The Crafty Robot is an affordable and accessible hackable moving toy robot. It is battery-free, charging from USB in 30 seconds, and runs around, perfect for races or sumo battles. The robot is powered by an invention called a Fizzbit. When you are bored with your robot you can remove the Fizzbit and use it to create your own robot out of almost anything. Production of Crafty Robots happens here in the UK, in Nottingham and Cardiff, and was facilitated by a Kickstarer campaign in autumn 2015 which attracted over 1,600 backers and was fulfilled on time.
Robots start at £8 and you can buy them over on the Crafty Robot Website.
As a child I was always making things. I was really lucky to be set on this path by my dad (who has always worked in manufacturing). It seemed whenever we had time together we would be building sailing boats out of plastic bottles or aeroplanes from cereal boxes and and packing foam. The people I’ve met in design and engineering share the same stories and, those that have them, say they do this with their kids – building their own toys out of lollipop sticks or parts salvaged from broken electronics.
Whether you call it engineering or design or (more recently) ‘building a startup’ – it is all ‘making’ -shaping matter and technology to your own ends; learning through experimentation and iteration.
At the same time as the word ‘maker’ is gaining cultural resonance it fees like the supply of actual makers – people who fundamentally understand the process – has never been more diminished. If we are going to rely only on inheritance to supply these skills we will be in real trouble.
I am not the first designer to realise this and there are a host of products available aimed at turning children into ‘makers’. None of them have succeeded in connecting with children who’s parents are not already deeply interested in technology. There are two major reasons for this:
1. Expense – With kits starting at £50 and going up to £150 or even £250 these products are only accessible to children with wealthy parents or at exceptionally well funded schools.
2. High entry point – You shouldn’t need to master a computer program or soldering iron to start making creatively with technology. By requiring this, these products discourage less technically confident parents from adopting them.
With The Crafty Robot I am trying to dramatically lower the entry point for children to become makers. Robot kits start at £8 and once you have a Fizzbit you can start experimenting and creating your own robots out of packaging, household items, card or even with more sophisticated tools and processes like 3D printers. I’m working on more capable robot designs, that allow Crafty Robot users to move up the maker food chain, but started with the simplest, cheapest, most accessible one.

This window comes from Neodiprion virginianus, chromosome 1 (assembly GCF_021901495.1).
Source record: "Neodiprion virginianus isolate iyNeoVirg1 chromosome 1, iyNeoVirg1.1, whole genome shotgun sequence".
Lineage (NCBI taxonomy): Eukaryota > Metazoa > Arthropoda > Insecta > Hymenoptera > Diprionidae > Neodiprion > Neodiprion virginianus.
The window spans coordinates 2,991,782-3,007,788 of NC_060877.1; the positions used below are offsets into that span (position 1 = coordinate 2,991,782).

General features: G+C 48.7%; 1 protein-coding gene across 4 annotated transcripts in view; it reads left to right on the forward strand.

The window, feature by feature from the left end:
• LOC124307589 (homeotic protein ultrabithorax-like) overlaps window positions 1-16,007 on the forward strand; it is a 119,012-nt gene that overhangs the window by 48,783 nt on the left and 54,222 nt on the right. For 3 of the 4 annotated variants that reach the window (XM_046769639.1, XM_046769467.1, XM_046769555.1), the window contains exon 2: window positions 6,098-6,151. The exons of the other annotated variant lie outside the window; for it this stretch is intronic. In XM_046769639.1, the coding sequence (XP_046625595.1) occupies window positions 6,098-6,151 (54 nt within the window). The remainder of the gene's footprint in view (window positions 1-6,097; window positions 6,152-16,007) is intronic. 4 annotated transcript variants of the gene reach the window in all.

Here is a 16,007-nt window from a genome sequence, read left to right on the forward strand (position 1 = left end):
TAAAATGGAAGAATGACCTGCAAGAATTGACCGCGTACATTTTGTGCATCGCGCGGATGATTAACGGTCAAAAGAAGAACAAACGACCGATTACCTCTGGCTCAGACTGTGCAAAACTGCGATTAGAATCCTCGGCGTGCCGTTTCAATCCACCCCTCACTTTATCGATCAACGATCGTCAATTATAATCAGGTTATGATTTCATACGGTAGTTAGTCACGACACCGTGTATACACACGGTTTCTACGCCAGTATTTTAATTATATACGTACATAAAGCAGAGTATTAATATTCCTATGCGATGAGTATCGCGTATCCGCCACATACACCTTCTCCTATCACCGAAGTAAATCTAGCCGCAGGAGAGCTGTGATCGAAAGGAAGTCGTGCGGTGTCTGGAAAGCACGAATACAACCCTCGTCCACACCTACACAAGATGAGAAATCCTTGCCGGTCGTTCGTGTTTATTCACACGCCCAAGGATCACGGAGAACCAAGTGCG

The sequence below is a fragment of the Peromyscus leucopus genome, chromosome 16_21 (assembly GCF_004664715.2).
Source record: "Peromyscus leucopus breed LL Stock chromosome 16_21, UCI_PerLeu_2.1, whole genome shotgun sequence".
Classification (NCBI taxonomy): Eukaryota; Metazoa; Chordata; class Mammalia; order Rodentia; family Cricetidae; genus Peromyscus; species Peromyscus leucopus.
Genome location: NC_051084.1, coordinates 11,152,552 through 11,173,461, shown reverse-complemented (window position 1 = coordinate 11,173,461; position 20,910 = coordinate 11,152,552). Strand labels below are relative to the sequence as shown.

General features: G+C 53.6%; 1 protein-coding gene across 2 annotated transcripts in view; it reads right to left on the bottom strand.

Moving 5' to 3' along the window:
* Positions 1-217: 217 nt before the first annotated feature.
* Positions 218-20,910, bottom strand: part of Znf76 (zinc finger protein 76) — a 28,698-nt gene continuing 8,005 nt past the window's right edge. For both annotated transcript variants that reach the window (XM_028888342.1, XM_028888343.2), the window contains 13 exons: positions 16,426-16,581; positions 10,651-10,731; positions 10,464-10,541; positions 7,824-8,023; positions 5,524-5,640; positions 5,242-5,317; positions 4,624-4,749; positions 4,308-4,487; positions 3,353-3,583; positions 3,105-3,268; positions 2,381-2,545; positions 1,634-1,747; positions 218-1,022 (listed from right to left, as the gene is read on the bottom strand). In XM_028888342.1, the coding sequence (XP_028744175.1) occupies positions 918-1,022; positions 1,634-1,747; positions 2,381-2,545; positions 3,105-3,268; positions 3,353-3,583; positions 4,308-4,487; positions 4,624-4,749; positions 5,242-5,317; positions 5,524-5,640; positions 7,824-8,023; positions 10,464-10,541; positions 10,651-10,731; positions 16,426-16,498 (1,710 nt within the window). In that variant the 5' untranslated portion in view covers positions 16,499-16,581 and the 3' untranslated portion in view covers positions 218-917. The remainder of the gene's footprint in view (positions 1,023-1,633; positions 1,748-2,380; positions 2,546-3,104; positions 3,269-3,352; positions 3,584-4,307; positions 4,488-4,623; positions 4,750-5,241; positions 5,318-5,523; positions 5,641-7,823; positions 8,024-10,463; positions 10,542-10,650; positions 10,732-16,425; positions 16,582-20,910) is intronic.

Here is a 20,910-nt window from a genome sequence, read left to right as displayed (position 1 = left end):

Crafty Robots are:
Re-usable – You can re-use the functional parts of your robot to make many more moving toys of your own invention, or with templates downloaded from the website.
Re-chargeable – You will never need to buy batteries. Fun will not stop (for long) because batteries are flat.
Legible – You can see the individual parts so you can understand how they work.
Creative – You get a robot but that’s only the start. You get the capability to create your own robots quickly and easily (but not so easily that you won’t learn anything).
A product for the future
As well as a tool to make learning the process of using experimentation and iteration to shape technology to your own ends, I see The Crafty Robot as and embodiment of what I hope will be the future of physical products.
The desire for novelty will never go away so we have to work out a way of satisfying it at a much lower cost to the planet. A good way of doing this with electronic products is to make their functional core (which contains most of the resources required to make them) durable and seperate it from the rest of the product which can then be designed to have a much shorter lifespan.
Attempts to apply this to electronic products are well known as concepts such as Phone Blocks but none of these have yet made it as far as actual consumers.
The Crafty Robot is a much simpler product but it does actually deliver on this promise. You can reinvent your robot as many times as you like and all you are throwing away (and hopefully recycling) is some paper, or maybe some packaging you were going to throw away anyway. Also unlike other toys, you aren’t throwing away batteries, or using rechargeable LiPo ones that have a huge negative environmental impact in manufacture.
Running and fulfilling the Kickstarter campaign (on top of my usual consultancy work, and whilst helping with a consultation for the Department for Transport) was an incredible effort but massively fulfilling. Seeing posts on social media of people receiving their robots and enjoying them over Christmas was one of the highlights of my career.
Subsequently running workshops at places like the Cheltenham Science Festival and EMF Camp and seeing the incredible creativity participants brought to their robots has been hugely inspiring. I’m looking forward to seeing what people make as more Crafty Robots and Fizzbits make it out into the world.